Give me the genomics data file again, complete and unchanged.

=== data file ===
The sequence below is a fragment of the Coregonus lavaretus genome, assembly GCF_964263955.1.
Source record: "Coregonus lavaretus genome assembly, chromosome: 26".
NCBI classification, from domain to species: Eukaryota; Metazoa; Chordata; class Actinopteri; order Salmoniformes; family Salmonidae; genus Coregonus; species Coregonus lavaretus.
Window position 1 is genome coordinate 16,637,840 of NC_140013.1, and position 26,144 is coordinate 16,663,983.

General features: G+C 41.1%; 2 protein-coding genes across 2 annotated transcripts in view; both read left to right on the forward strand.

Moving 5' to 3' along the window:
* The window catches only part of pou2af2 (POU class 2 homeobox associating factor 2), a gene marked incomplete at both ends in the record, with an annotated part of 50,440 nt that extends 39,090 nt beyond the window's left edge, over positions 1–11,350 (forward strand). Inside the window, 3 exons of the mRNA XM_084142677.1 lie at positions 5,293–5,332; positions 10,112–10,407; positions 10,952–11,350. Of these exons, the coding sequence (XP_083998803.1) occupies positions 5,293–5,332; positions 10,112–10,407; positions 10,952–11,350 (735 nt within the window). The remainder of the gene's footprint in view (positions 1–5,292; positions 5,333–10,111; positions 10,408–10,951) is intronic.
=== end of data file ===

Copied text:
The sequence below is a fragment of the Coregonus lavaretus genome, assembly GCF_964263955.1.
Source record: "Coregonus lavaretus genome assembly, chromosome: 26".
NCBI classification, from domain to species: Eukaryota; Metazoa; Chordata; class Actinopteri; order Salmoniformes; family Salmonidae; genus Coregonus; species Coregonus lavaretus.
Window position 1 is genome coordinate 16,637,840 of NC_140013.1, and position 26,144 is coordinate 16,663,983.

General features: G+C 41.1%; 2 protein-coding genes across 2 annotated transcripts in view; both read left to right on the forward strand.

Moving 5' to 3' along the window:
* The window catches only part of pou2af2 (POU class 2 homeobox associating factor 2), a gene marked incomplete at both ends in the record, with an annotated part of 50,440 nt that extends 39,090 nt beyond the window's left edge, over positions 1–11,350 (forward strand). Inside the window, 3 exons of the mRNA XM_084142677.1 lie at positions 5,293–5,332; positions 10,112–10,407; positions 10,952–11,350. Of these exons, the coding sequence (XP_083998803.1) occupies positions 5,293–5,332; positions 10,112–10,407; positions 10,952–11,350 (735 nt within the window). The remainder of the gene's footprint in view (positions 1–5,292; positions 5,333–10,111; positions 10,408–10,951) is intronic.